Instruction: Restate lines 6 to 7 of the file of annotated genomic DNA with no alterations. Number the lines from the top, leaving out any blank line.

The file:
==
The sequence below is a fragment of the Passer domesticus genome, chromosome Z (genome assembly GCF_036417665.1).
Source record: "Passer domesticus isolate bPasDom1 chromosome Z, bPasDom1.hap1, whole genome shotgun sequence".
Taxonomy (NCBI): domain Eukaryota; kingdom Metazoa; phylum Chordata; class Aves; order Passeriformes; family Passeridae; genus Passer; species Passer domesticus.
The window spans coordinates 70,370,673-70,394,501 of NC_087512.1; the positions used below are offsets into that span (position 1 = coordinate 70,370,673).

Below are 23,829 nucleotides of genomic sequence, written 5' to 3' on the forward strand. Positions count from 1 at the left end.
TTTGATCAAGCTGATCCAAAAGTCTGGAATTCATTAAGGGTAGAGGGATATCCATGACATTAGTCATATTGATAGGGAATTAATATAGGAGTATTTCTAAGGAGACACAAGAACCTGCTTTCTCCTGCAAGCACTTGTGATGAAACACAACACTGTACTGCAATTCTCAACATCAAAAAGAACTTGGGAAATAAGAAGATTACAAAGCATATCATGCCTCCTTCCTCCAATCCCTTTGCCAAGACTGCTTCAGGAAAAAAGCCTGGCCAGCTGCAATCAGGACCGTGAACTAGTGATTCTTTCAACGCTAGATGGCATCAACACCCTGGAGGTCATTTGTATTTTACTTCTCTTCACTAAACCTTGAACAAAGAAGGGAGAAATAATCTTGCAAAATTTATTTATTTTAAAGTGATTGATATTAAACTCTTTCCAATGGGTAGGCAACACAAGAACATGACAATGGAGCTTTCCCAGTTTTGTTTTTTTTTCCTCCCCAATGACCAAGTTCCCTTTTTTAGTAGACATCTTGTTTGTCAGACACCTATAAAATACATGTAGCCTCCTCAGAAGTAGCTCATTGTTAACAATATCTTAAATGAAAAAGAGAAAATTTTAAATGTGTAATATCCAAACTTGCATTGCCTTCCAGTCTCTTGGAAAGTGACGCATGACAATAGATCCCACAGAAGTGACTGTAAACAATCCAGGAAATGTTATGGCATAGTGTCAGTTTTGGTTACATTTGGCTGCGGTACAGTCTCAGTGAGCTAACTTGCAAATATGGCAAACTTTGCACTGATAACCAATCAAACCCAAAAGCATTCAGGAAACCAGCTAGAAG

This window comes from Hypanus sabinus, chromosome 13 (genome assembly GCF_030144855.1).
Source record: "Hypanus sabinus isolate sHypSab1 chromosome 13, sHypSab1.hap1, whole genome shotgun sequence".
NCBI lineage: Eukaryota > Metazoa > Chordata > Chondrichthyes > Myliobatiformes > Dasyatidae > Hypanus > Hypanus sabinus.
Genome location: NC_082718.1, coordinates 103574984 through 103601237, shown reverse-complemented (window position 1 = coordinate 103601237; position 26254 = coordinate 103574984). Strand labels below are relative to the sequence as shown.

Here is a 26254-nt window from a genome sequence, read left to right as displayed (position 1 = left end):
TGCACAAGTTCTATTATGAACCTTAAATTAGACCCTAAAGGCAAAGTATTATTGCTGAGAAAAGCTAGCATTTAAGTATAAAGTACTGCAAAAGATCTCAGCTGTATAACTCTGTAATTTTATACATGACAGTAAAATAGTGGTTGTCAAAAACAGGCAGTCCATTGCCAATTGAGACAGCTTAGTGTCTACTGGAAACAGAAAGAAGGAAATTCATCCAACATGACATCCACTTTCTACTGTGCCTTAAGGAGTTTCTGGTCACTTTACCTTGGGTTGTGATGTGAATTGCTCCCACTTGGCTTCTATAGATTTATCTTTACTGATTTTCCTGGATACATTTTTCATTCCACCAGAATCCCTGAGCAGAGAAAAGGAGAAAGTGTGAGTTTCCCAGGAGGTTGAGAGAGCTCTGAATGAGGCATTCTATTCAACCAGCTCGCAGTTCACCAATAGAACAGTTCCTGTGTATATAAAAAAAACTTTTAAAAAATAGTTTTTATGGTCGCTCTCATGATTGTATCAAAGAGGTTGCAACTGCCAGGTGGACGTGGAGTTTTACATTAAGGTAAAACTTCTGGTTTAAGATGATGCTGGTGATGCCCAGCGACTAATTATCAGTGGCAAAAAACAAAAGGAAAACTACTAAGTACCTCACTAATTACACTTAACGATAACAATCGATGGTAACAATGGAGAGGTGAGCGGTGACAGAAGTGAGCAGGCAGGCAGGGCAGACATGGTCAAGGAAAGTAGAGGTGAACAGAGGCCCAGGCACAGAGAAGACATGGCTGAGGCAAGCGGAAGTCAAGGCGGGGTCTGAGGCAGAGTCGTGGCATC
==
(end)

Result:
TTTGATCAAGCTGATCCAAAAGTCTGGAATTCATTAAGGGTAGAGGGATATCCATGACATTAGTCATATTGATAGGGAATTAATATAGGAGTATTTCTAAGGAGACACAAGAACCTGCTTTCTCCTGCAAGCACTTGTGATGAAACACAACACTGTACTGCAATTCTCAACATCAAAAAGAACTTGGGAAATAAGAAGATTACAAAGCATATCATGCCTCCTTCCTCCAATCCCTTTGCCAAGACTGCTTCAGGAAAAAAGCCTGGCCAGCTGCAATCAGGACCGTGAACTAGTGATTCTTTCAACGCTAGATGGCATCAACACCCTGGAGGTCATTTGTATTTTACTTCTCTTCACTAAACCTTGAACAAAGAAGGGAGAAATAATCTTGCAAAATTTATTTATTTTAAAGTGATTGATATTAAACTCTTTCCAATGGGTAGGCAACACAAGAACATGACAATGGAGCTTTCCCAGTTTTGTTTTTTTTTCCTCCCCAATGACCAAGTTCCCTTTTTTAGTAGACATCTTGTTTGTCAGACACCTATAAAATACATGTAGCCTCCTCAGAAGTAGCTCATTGTTAACAATATCTTAAATGAAAAAGAGAAAATTTTAAATGTGTAATATCCAAACTTGCATTGCCTTCCAGTCTCTTGGAAAGTGACGCATGACAATAGATCCCACAGAAGTGACTGTAAACAATCCAGGAAATGTTATGGCATAGTGTCAGTTTTGGTTACATTTGGCTGCGGTACAGTCTCAGTGAGCTAACTTGCAAATATGGCAAACTTTGCACTGATAACCAATCAAACCCAAAAGCATTCAGGAAACCAGCTAGAAG

This window comes from Hypanus sabinus, chromosome 13 (genome assembly GCF_030144855.1).